Court Rulings state that the Radar Antenna must be pointed Straight Ahead at Zero Degrees. This is depicted by the small white dot reflected straight ahead onto the windshield in the picture below. The starburst image is being reflected from the black and white Heads Up Display which is laying flat on the dash. Move or position the flat HUD until the white dot is reflected back directly in front of your dominant eye, at zero degrees, straight ahead, just above the horizon, in the windshield. This is the projected Center Line of the Moving Patrol Vehicle. Any speed computed from the Patrol Radar's Side Beam reflection increases the Target Speed in Moving Mode (explained in the book). Notice how the Center Beam is shooting "over" the top of the roadway as the patrol car crests the hilltop. It shoots over the top of oncoming vehicles, maybe yours.  You get the ticket for someone speeding and approaching from behind you!

Now, in the photo below, place the Radar Beam's "red second hand" circle into the center of the white dot just above the horizon. At 1000 feet in front of you, the K-Band Radar Beam width (12 degrees) is over 200 feet wide. X-Band is wider yet (18 degrees), over 300 feet wide. How many moving targets can be in the circle at this distance?  What if the road curves left or right, or intersects high speed roads! Wrong Target! Donut:  

hud3 alt text

 It's hard to see, but there is a Microwave Tower Antennae on the horizon straight ahead just to the left of the HUD's white dot. It's pointing right as us. Also notice the metal chain-link fence line on the right side, converging and angling down the hill towards the buildings and curb and sidewalk. Notice how the car to the left may NOT be the speeder.  The driver is within the "half-power" lobe of the radar beam. Move the cursor around pretending to follow the movement of the patrol car, left/right, up/down as it goes over the hillcrest and down the hill.  Notice that the radar beam can be looking at something the officer isn't watching or can't physically see. (The oncoming microwave frequency). (He doesn't notice the metallic fencing) (He thinks the target is the car cresting the hill)  This comes from a true story (39 in a 25 zone). Wrong Target! Actual case.  Dismissed!

Final Test!  Note the time by looking at the second hand on the clock face. Place the Radar Beam's small red circle, sequentially, into the center of all the target numbers (1 thru 5) below. How long did it take you? Your best time?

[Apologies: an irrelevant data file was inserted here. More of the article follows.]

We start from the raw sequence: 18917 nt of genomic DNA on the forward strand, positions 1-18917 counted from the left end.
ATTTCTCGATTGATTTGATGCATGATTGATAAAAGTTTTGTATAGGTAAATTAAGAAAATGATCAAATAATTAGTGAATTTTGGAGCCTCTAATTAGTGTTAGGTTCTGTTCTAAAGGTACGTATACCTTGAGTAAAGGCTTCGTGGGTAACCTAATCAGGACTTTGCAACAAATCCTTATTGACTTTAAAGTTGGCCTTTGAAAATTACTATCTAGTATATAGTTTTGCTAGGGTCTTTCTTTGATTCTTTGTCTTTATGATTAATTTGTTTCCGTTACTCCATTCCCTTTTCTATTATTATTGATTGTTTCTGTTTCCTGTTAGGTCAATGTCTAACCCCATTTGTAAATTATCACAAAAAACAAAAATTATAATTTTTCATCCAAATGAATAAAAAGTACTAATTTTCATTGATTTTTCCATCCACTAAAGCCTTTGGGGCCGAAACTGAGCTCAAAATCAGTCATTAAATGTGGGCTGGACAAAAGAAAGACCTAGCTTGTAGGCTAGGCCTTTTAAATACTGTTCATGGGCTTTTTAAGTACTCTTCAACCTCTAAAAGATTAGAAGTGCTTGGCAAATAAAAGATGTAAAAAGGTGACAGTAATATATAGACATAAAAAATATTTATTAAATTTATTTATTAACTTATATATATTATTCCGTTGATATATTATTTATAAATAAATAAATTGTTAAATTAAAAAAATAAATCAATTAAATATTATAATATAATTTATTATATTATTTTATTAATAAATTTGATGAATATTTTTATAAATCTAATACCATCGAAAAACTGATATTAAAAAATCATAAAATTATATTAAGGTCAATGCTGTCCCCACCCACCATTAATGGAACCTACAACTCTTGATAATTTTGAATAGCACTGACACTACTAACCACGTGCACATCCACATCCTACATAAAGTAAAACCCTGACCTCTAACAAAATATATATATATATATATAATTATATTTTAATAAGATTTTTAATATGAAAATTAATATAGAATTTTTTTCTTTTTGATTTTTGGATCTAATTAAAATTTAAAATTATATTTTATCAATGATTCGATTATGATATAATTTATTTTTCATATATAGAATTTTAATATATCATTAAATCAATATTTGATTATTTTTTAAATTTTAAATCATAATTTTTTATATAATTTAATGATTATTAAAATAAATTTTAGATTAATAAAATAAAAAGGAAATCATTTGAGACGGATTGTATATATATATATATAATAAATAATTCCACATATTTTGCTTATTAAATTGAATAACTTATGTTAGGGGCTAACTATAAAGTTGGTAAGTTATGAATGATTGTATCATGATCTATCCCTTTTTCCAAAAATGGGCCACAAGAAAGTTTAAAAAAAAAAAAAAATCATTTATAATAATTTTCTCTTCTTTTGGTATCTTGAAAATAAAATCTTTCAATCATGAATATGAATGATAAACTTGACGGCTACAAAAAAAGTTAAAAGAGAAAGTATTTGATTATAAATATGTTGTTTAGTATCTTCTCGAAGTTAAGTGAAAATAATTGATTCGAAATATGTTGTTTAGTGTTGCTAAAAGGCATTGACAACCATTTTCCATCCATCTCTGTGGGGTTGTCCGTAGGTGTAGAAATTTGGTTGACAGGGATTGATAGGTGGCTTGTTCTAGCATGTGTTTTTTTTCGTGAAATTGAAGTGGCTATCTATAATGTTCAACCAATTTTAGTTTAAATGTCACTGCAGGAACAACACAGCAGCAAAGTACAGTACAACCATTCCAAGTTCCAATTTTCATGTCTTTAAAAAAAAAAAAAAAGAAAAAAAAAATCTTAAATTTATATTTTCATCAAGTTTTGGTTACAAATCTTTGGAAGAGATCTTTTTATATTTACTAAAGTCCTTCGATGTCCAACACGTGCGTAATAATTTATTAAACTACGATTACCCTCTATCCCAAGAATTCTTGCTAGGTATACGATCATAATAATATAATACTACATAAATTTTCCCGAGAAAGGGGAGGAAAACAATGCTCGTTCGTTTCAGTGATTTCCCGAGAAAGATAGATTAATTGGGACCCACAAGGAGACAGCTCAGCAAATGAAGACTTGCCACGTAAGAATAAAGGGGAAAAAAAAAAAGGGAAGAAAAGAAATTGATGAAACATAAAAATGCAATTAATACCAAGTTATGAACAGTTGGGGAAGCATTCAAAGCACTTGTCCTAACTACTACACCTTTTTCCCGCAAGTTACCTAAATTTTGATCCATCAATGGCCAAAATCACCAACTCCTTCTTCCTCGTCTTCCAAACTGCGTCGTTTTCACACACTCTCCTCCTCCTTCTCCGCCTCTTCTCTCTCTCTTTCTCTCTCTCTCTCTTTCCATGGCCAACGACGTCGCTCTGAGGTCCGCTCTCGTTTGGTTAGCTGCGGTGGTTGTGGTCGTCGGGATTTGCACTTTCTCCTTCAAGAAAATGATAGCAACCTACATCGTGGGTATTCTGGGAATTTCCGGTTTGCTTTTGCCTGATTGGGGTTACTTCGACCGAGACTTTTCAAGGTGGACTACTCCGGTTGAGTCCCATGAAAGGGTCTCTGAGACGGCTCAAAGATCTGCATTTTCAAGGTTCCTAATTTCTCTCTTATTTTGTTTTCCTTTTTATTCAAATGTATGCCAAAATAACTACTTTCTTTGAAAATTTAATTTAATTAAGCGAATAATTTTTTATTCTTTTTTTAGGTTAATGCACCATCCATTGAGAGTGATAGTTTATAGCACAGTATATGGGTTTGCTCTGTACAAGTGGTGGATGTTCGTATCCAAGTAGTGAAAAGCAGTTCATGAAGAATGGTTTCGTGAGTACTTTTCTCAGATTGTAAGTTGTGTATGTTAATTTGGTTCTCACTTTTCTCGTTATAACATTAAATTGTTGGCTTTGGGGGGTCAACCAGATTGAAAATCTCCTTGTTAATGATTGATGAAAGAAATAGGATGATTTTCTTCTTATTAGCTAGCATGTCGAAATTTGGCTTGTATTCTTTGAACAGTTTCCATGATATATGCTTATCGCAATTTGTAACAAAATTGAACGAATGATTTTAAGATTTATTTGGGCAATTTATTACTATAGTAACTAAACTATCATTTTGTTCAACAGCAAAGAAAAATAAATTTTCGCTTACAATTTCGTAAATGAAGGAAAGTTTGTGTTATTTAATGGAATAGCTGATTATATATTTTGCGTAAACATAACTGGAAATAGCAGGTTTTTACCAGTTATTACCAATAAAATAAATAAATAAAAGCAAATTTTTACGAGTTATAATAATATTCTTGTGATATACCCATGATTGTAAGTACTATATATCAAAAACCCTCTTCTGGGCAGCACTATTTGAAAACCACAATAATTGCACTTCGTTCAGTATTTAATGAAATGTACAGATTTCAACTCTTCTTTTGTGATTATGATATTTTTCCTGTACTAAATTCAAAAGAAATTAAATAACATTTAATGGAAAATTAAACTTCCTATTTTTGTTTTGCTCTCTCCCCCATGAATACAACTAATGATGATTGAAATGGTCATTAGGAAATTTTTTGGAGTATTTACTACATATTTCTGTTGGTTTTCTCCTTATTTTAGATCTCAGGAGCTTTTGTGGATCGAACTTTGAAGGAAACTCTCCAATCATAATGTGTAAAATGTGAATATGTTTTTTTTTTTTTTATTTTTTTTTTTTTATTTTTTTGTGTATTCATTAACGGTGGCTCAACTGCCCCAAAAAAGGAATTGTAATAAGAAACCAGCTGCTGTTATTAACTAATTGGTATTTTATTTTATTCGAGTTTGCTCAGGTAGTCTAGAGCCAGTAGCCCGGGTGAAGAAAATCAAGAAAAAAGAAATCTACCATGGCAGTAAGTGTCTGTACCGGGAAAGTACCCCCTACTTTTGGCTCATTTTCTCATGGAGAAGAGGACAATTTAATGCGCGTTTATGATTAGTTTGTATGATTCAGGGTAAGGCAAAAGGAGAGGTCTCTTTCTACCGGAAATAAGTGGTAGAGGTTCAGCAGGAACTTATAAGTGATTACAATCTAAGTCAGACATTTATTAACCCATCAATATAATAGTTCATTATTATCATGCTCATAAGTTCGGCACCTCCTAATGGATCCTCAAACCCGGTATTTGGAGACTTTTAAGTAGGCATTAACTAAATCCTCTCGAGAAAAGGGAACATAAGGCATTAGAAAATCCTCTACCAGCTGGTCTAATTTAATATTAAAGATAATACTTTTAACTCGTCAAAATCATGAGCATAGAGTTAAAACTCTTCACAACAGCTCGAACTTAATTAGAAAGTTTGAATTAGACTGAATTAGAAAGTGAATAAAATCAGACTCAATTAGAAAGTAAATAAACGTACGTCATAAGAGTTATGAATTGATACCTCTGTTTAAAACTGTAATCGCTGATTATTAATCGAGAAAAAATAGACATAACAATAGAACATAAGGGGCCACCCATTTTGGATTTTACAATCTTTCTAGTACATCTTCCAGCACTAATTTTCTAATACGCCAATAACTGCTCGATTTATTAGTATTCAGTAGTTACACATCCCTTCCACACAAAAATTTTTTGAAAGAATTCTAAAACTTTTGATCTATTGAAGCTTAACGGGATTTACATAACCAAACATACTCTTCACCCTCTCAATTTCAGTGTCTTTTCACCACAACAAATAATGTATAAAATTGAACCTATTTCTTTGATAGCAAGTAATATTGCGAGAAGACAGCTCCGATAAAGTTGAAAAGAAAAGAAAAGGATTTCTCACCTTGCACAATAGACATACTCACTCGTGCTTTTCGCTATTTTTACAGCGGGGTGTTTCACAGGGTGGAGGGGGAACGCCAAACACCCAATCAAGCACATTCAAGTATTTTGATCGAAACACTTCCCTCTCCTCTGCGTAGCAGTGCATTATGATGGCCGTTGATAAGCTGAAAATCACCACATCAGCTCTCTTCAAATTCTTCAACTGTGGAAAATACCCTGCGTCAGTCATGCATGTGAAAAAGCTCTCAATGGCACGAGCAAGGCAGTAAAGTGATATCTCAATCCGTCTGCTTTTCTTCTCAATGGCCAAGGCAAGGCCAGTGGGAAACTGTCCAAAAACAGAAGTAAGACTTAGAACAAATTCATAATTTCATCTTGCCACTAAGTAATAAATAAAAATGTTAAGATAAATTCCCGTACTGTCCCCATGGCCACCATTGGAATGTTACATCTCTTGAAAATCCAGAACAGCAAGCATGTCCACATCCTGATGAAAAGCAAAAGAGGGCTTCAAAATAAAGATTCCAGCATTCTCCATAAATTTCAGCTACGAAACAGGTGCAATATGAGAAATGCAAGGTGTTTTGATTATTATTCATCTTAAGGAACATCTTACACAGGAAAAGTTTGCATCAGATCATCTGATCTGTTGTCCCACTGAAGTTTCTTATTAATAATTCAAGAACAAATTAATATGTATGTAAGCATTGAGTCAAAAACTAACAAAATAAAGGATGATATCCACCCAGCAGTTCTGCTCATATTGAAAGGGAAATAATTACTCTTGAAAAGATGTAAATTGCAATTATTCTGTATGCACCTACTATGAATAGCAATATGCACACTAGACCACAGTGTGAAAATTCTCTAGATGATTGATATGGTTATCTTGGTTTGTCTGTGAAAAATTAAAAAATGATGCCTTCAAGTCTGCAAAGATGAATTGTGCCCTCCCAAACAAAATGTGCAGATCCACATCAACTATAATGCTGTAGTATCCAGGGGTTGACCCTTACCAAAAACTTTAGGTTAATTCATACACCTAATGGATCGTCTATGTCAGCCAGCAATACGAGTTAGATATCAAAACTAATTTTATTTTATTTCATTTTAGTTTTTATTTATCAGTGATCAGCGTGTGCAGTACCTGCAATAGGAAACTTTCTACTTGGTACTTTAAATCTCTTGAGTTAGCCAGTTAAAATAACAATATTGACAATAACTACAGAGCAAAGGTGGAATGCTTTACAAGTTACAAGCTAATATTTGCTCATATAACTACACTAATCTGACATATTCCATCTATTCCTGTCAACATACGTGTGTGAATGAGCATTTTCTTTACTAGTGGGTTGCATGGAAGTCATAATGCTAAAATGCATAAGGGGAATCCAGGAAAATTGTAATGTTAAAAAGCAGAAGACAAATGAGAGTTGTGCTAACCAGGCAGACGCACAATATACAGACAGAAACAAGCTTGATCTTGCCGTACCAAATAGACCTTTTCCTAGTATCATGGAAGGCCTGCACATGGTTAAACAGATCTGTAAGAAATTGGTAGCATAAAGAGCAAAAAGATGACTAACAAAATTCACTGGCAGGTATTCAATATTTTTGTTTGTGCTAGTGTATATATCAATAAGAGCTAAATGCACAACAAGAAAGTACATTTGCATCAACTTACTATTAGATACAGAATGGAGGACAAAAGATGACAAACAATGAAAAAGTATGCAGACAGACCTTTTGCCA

1

           

                                          4

 

                                                            2

                                                                                   3

                                       5

NOTE: This should have taken 12 to 20 seconds MINIMUM! 3-5 seconds of Tracking History for each Target!

Which target number is the largest? Which target slants?   Which target is furthest behind"? What about multiple targets, close to one another? Which vehicle would reflect more signal back to the radar? What if the vehicle is primarily non-reflective?  Does physical size really matter or is it reflective capability?

An instantaneous reading can be a Harmonic, a Car at a Much Greater Distance with more reflectivity, or a Patrol Speed Distortion caused by Stronger Side Reflectors. It takes time to get an accurate reading and make an assessment of speed. Primary evidence first, then Secondary radar evidence. Not vice-versa!

Night Time Operations! 1000-1500 feet maximum. Medical Journals and Optometrics/Clinical information indicate that human speed comparison/judgement is difficult beyond 1000-1500 feet, Day or Night.. When it's dark outside how do you measure speed when you have no background comparisons in order to make Primary Evidence judgement calls? This is the required "Tracking History" that is necessary for a conviction in court.

Any questions?  Please email  Dr-Radar by clicking here..

Thanks for taking the time to learn about Police Radar.

RED code  Green code  Blue code Orange code errors are possible. More in future updates and revisions...